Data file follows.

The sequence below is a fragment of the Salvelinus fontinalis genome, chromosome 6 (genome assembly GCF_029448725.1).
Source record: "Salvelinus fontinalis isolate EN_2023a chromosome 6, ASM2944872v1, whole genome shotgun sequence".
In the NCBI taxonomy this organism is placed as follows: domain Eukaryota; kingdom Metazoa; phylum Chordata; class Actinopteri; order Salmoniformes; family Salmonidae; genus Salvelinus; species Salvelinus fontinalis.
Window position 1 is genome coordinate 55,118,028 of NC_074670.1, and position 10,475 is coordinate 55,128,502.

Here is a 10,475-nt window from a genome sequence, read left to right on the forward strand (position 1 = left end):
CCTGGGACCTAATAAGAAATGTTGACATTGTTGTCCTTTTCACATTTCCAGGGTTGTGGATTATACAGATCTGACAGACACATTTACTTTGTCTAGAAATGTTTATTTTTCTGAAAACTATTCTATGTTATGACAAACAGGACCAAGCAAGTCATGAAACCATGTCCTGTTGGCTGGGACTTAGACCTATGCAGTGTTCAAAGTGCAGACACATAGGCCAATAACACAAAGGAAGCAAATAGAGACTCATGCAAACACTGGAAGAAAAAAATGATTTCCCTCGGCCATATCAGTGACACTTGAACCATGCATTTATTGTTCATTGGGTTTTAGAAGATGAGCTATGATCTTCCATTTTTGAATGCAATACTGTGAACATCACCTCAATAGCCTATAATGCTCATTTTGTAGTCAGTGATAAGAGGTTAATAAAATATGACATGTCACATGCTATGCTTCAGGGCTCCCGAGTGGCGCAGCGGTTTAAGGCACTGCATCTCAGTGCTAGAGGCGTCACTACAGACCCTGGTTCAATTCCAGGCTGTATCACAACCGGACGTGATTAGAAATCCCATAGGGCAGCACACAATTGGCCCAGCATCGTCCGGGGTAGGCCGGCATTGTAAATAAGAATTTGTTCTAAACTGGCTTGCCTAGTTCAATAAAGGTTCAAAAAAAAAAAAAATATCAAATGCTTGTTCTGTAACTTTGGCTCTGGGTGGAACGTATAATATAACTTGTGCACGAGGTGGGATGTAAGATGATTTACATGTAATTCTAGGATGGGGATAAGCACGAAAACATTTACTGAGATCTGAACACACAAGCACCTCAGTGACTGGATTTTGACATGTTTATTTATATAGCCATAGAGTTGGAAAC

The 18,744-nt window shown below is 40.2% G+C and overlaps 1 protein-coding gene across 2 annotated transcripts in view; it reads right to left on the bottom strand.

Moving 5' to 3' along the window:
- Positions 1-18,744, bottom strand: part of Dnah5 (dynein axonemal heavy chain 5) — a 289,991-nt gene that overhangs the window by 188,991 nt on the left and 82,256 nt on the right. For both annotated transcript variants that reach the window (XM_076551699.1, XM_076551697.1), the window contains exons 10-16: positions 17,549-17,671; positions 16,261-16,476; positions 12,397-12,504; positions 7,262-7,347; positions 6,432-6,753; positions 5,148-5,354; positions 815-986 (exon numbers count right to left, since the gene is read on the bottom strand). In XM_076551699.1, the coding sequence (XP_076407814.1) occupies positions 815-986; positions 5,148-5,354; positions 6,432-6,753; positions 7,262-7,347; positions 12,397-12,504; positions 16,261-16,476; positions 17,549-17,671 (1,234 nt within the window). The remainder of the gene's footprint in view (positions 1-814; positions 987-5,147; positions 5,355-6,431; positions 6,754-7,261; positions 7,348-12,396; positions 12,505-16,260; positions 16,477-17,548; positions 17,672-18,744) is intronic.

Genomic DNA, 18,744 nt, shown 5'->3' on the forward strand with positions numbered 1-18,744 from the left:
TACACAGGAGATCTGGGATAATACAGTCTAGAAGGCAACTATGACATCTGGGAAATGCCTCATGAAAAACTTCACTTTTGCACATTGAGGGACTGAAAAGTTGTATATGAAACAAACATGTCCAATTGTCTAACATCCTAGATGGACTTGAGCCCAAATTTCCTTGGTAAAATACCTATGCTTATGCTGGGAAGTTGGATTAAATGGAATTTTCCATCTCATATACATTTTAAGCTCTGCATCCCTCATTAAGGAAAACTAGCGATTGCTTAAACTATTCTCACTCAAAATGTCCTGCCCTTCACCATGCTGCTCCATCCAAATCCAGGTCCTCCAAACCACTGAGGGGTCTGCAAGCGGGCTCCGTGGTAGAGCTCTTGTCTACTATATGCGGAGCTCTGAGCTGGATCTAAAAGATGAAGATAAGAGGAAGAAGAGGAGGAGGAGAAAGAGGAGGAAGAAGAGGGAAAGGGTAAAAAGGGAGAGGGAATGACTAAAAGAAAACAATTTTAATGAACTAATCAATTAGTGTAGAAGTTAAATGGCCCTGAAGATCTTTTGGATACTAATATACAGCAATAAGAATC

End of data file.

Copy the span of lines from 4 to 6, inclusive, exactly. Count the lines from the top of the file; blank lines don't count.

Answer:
Window position 1 is genome coordinate 55,118,028 of NC_074670.1, and position 10,475 is coordinate 55,128,502.

Here is a 10,475-nt window from a genome sequence, read left to right on the forward strand (position 1 = left end):
CCTGGGACCTAATAAGAAATGTTGACATTGTTGTCCTTTTCACATTTCCAGGGTTGTGGATTATACAGATCTGACAGACACATTTACTTTGTCTAGAAATGTTTATTTTTCTGAAAACTATTCTATGTTATGACAAACAGGACCAAGCAAGTCATGAAACCATGTCCTGTTGGCTGGGACTTAGACCTATGCAGTGTTCAAAGTGCAGACACATAGGCCAATAACACAAAGGAAGCAAATAGAGACTCATGCAAACACTGGAAGAAAAAAATGATTTCCCTCGGCCATATCAGTGACACTTGAACCATGCATTTATTGTTCATTGGGTTTTAGAAGATGAGCTATGATCTTCCATTTTTGAATGCAATACTGTGAACATCACCTCAATAGCCTATAATGCTCATTTTGTAGTCAGTGATAAGAGGTTAATAAAATATGACATGTCACATGCTATGCTTCAGGGCTCCCGAGTGGCGCAGCGGTTTAAGGCACTGCATCTCAGTGCTAGAGGCGTCACTACAGACCCTGGTTCAATTCCAGGCTGTATCACAACCGGACGTGATTAGAAATCCCATAGGGCAGCACACAATTGGCCCAGCATCGTCCGGGGTAGGCCGGCATTGTAAATAAGAATTTGTTCTAAACTGGCTTGCCTAGTTCAATAAAGGTTCAAAAAAAAAAAAAATATCAAATGCTTGTTCTGTAACTTTGGCTCTGGGTGGAACGTATAATATAACTTGTGCACGAGGTGGGATGTAAGATGATTTACATGTAATTCTAGGATGGGGATAAGCACGAAAACATTTACTGAGATCTGAACACACAAGCACCTCAGTGACTGGATTTTGACATGTTTATTTATATAGCCATAGAGTTGGAAAC